Well, put simply, I want our students to have as many employment opportunities as possible.
In these austere times, I have noticed a substantial drop-off in opportunities for our students, both during their studies and after they’ve graduated. Public sector services are being continuously squeezed, and the announced £200 million public health budget cut, will no doubt make the squeeze even tighter.
The Chartered Institute of Environmental Health (CIEH) has projected a 30% decrease in the average service budget for 2014-15, on top of numerous swingeing cuts. Already there has been an 11% staff reduction (of both Environmental Health Practitioners and Technical Staff) with more job losses planned.
In my profession as an Environmental Health Practitioner (EHP), we are taught at an early stage that ‘prevention is better than cure’, and I feel that we will pay later for what we don’t prevent now. I am of the opinion that the current situation in the sector could land us all back in an era we thought we had cleared in public health.
Our professional motto translates as ‘friends of the human race’ – right now, the human race is faced by lots of major issues and has never needed to rediscover friendship more, in my opinion.
So, how do we reconcile this especially when our work load is not reducing?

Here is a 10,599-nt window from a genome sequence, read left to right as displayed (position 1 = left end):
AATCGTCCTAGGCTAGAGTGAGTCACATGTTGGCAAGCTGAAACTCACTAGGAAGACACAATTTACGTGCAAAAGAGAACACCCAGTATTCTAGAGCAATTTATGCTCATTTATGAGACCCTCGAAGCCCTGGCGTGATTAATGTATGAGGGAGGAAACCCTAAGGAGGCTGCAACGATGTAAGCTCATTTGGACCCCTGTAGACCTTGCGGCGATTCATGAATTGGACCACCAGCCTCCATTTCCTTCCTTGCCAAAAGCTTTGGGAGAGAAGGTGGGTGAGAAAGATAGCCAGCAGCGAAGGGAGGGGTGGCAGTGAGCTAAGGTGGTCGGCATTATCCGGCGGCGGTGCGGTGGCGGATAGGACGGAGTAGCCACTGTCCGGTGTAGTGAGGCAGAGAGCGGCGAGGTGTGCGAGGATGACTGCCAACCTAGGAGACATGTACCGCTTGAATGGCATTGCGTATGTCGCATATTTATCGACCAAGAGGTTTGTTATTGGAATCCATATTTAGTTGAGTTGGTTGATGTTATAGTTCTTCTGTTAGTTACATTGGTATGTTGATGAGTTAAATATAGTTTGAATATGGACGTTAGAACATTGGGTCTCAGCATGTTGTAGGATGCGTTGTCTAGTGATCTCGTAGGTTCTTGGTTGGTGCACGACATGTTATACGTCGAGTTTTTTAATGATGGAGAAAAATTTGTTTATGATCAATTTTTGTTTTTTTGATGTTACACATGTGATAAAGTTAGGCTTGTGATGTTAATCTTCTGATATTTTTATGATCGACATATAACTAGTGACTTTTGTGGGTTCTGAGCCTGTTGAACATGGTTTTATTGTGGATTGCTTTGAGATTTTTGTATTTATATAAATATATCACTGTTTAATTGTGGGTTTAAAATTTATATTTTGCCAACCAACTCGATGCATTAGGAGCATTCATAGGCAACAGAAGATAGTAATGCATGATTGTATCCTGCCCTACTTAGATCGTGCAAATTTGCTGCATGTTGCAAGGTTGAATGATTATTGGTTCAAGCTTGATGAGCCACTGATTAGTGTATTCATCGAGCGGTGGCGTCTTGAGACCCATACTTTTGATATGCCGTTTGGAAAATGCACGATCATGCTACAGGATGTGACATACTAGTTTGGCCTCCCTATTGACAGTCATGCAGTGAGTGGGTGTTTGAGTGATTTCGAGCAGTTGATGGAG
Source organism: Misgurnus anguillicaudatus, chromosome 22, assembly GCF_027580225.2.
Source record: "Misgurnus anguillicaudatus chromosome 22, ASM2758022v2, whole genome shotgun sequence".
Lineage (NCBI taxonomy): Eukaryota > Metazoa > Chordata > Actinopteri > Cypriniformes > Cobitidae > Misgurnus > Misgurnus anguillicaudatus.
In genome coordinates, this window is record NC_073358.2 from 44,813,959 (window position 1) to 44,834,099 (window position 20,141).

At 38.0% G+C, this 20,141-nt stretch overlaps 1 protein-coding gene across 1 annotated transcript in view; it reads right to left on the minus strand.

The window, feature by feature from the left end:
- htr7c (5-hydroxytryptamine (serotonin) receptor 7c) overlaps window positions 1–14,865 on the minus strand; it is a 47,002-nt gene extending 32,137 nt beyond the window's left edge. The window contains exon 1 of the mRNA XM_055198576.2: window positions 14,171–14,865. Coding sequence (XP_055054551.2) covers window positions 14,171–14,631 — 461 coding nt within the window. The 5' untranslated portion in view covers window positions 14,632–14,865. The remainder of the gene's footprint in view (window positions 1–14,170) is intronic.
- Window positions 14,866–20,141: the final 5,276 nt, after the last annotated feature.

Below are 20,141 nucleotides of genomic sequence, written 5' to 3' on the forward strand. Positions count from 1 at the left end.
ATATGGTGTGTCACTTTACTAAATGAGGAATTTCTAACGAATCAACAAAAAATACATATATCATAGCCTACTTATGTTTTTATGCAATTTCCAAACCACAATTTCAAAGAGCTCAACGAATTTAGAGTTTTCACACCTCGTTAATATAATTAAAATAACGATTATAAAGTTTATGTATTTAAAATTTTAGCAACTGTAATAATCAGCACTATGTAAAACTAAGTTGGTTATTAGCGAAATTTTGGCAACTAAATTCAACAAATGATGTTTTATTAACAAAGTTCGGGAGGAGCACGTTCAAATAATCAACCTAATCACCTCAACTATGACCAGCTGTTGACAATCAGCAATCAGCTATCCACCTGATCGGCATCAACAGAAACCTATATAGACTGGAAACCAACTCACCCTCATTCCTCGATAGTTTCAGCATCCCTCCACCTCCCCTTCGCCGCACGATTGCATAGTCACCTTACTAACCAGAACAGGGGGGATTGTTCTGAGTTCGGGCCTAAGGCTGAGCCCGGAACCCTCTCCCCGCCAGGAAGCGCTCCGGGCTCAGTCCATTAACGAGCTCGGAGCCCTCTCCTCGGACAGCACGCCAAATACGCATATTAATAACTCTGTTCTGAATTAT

The new breed of EHPs are going to face a gargantuan task to redress the situation. As both a chartered body and an academic institution, it’s our responsibility to make the profession attractive to the next generation of EHPs and prepare them as best we can to ultimately reverse the picture that I have painted.
I want to help the next wave of EHPs get started on a fantastic and challenging career journey. I want to provide opportunities that are readily available for students, and opportunities that will prepare them for future practice.
Which is why I am spearheading the solution – to introduce our current environmental health students into the profession by establishing a consultancy that is for the students and led by the students. My academic EHP colleagues will supervise and assist where necessary, and our students will be paid and supported at all stages.
I envisage that the consultancy will provide students with realistic opportunities in the changing face of the work environment e.g. an increase in short-term projects and temporary contracts. In turn, potential employers will have quick and easy access to a growing number of talented student EHPs who are keen to develop their skills in the real world.
This should reduce the ‘no job without experience’ catch 22 that some of our recent graduates have been faced with.
I am genuinely excited about the launch of our own EHCS. The service will provide a central focal point for our students to gain essential skills, allowing them to develop into competent and experienced future EHPs.
I am keen for this venture to work as I am of the opinion that this approach will allow the students more flexibility and ease to control their destinies as future EHPs.
I welcome any comments or enquiries regarding this blog or the EHCS. Please contact Mark Hodgson at email@example.com or on 0113 812 3851
For further information about the EHCS go to http://www.leedsbeckett.ac.uk/business-consultancy/health-sciences/environmental-health-consultancy/.
These are my views and do not necessarily reflect the views of Leeds Beckett University.